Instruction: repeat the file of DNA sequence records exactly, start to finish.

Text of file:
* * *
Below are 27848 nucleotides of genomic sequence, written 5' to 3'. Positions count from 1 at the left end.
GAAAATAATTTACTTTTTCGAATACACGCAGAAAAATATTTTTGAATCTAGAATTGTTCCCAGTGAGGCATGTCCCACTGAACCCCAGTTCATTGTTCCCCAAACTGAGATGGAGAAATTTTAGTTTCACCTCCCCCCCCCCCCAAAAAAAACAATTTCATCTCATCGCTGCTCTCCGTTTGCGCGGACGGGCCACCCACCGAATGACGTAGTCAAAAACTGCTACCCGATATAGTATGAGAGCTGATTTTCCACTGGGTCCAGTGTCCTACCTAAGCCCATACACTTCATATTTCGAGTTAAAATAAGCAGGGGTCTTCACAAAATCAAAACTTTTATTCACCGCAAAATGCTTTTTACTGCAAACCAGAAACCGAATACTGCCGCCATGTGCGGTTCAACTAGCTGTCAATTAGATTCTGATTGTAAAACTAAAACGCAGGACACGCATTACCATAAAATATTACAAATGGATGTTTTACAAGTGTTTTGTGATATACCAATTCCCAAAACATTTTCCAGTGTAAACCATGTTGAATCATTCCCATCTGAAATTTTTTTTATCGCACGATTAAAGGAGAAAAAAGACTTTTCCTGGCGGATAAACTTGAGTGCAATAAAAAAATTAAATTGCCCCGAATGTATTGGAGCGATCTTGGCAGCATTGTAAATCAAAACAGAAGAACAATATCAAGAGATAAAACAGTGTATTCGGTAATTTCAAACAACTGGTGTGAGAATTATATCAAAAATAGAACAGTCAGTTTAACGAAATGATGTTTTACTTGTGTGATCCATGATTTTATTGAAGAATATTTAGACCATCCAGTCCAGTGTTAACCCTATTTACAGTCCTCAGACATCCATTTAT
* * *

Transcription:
Below are 27848 nucleotides of genomic sequence, written 5' to 3'. Positions count from 1 at the left end.
GAAAATAATTTACTTTTTCGAATACACGCAGAAAAATATTTTTGAATCTAGAATTGTTCCCAGTGAGGCATGTCCCACTGAACCCCAGTTCATTGTTCCCCAAACTGAGATGGAGAAATTTTAGTTTCACCTCCCCCCCCCCCCAAAAAAAACAATTTCATCTCATCGCTGCTCTCCGTTTGCGCGGACGGGCCACCCACCGAATGACGTAGTCAAAAACTGCTACCCGATATAGTATGAGAGCTGATTTTCCACTGGGTCCAGTGTCCTACCTAAGCCCATACACTTCATATTTCGAGTTAAAATAAGCAGGGGTCTTCACAAAATCAAAACTTTTATTCACCGCAAAATGCTTTTTACTGCAAACCAGAAACCGAATACTGCCGCCATGTGCGGTTCAACTAGCTGTCAATTAGATTCTGATTGTAAAACTAAAACGCAGGACACGCATTACCATAAAATATTACAAATGGATGTTTTACAAGTGTTTTGTGATATACCAATTCCCAAAACATTTTCCAGTGTAAACCATGTTGAATCATTCCCATCTGAAATTTTTTTTATCGCACGATTAAAGGAGAAAAAAGACTTTTCCTGGCGGATAAACTTGAGTGCAATAAAAAAATTAAATTGCCCCGAATGTATTGGAGCGATCTTGGCAGCATTGTAAATCAAAACAGAAGAACAATATCAAGAGATAAAACAGTGTATTCGGTAATTTCAAACAACTGGTGTGAGAATTATATCAAAAATAGAACAGTCAGTTTAACGAAATGATGTTTTACTTGTGTGATCCATGATTTTATTGAAGAATATTTAGACCATCCAGTCCAGTGTTAACCCTATTTACAGTCCTCAGACATCCATTTAT